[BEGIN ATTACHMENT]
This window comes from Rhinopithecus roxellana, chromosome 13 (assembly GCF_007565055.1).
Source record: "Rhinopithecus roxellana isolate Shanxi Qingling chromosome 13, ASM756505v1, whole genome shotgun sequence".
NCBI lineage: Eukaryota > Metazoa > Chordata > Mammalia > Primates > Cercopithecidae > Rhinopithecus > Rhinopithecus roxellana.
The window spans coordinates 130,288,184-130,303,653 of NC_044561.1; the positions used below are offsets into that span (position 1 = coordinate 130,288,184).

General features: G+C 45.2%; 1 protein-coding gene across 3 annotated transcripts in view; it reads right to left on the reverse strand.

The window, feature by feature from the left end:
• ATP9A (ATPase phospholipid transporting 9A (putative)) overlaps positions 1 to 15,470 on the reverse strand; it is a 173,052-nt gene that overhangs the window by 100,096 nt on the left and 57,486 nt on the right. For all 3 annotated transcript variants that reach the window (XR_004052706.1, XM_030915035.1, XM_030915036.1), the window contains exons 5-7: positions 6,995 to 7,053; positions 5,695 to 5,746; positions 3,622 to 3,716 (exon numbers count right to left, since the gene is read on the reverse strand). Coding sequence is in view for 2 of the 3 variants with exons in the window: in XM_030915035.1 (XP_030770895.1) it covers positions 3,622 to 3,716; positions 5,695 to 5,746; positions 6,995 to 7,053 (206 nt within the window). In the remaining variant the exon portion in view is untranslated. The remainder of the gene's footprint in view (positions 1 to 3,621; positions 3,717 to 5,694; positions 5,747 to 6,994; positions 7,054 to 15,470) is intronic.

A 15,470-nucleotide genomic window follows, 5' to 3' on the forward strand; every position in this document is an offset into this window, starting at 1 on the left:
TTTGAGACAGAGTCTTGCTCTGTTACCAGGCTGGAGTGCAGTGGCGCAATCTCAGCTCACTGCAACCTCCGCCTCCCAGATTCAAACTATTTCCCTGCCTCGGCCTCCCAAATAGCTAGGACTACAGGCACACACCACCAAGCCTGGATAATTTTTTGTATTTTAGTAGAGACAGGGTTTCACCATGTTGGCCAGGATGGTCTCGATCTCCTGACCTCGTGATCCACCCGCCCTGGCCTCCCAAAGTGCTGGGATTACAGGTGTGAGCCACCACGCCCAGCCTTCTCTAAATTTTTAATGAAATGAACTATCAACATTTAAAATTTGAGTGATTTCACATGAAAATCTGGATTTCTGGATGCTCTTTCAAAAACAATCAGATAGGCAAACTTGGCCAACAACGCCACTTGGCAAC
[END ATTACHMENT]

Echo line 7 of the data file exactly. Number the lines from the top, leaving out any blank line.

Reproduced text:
• ATP9A (ATPase phospholipid transporting 9A (putative)) overlaps positions 1 to 15,470 on the reverse strand; it is a 173,052-nt gene that overhangs the window by 100,096 nt on the left and 57,486 nt on the right. For all 3 annotated transcript variants that reach the window (XR_004052706.1, XM_030915035.1, XM_030915036.1), the window contains exons 5-7: positions 6,995 to 7,053; positions 5,695 to 5,746; positions 3,622 to 3,716 (exon numbers count right to left, since the gene is read on the reverse strand). Coding sequence is in view for 2 of the 3 variants with exons in the window: in XM_030915035.1 (XP_030770895.1) it covers positions 3,622 to 3,716; positions 5,695 to 5,746; positions 6,995 to 7,053 (206 nt within the window). In the remaining variant the exon portion in view is untranslated. The remainder of the gene's footprint in view (positions 1 to 3,621; positions 3,717 to 5,694; positions 5,747 to 6,994; positions 7,054 to 15,470) is intronic.